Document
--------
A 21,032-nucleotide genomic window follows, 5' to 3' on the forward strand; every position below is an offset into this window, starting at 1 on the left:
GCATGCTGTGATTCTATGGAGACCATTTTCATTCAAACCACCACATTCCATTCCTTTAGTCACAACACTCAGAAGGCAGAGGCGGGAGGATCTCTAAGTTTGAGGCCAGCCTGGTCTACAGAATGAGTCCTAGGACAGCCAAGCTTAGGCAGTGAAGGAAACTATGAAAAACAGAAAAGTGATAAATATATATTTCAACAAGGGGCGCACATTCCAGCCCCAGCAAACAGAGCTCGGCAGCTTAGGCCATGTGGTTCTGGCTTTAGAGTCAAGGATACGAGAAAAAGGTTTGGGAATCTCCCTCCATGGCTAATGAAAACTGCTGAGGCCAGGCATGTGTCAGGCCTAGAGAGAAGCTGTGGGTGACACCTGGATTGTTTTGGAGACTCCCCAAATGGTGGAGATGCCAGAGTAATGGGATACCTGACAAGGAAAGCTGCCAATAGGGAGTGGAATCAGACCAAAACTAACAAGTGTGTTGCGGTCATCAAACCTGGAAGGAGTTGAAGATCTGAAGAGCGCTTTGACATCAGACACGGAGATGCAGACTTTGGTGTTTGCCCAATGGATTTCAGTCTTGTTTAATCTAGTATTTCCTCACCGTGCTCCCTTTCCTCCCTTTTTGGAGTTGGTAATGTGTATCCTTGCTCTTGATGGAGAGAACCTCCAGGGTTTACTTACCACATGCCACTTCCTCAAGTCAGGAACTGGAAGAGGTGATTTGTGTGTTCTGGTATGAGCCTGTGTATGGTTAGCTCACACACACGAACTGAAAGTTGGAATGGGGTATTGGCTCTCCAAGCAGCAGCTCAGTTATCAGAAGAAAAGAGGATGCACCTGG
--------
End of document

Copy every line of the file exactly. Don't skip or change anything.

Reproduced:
A 21,032-nucleotide genomic window follows, 5' to 3' on the forward strand; every position below is an offset into this window, starting at 1 on the left:
GCATGCTGTGATTCTATGGAGACCATTTTCATTCAAACCACCACATTCCATTCCTTTAGTCACAACACTCAGAAGGCAGAGGCGGGAGGATCTCTAAGTTTGAGGCCAGCCTGGTCTACAGAATGAGTCCTAGGACAGCCAAGCTTAGGCAGTGAAGGAAACTATGAAAAACAGAAAAGTGATAAATATATATTTCAACAAGGGGCGCACATTCCAGCCCCAGCAAACAGAGCTCGGCAGCTTAGGCCATGTGGTTCTGGCTTTAGAGTCAAGGATACGAGAAAAAGGTTTGGGAATCTCCCTCCATGGCTAATGAAAACTGCTGAGGCCAGGCATGTGTCAGGCCTAGAGAGAAGCTGTGGGTGACACCTGGATTGTTTTGGAGACTCCCCAAATGGTGGAGATGCCAGAGTAATGGGATACCTGACAAGGAAAGCTGCCAATAGGGAGTGGAATCAGACCAAAACTAACAAGTGTGTTGCGGTCATCAAACCTGGAAGGAGTTGAAGATCTGAAGAGCGCTTTGACATCAGACACGGAGATGCAGACTTTGGTGTTTGCCCAATGGATTTCAGTCTTGTTTAATCTAGTATTTCCTCACCGTGCTCCCTTTCCTCCCTTTTTGGAGTTGGTAATGTGTATCCTTGCTCTTGATGGAGAGAACCTCCAGGGTTTACTTACCACATGCCACTTCCTCAAGTCAGGAACTGGAAGAGGTGATTTGTGTGTTCTGGTATGAGCCTGTGTATGGTTAGCTCACACACACGAACTGAAAGTTGGAATGGGGTATTGGCTCTCCAAGCAGCAGCTCAGTTATCAGAAGAAAAGAGGATGCACCTGG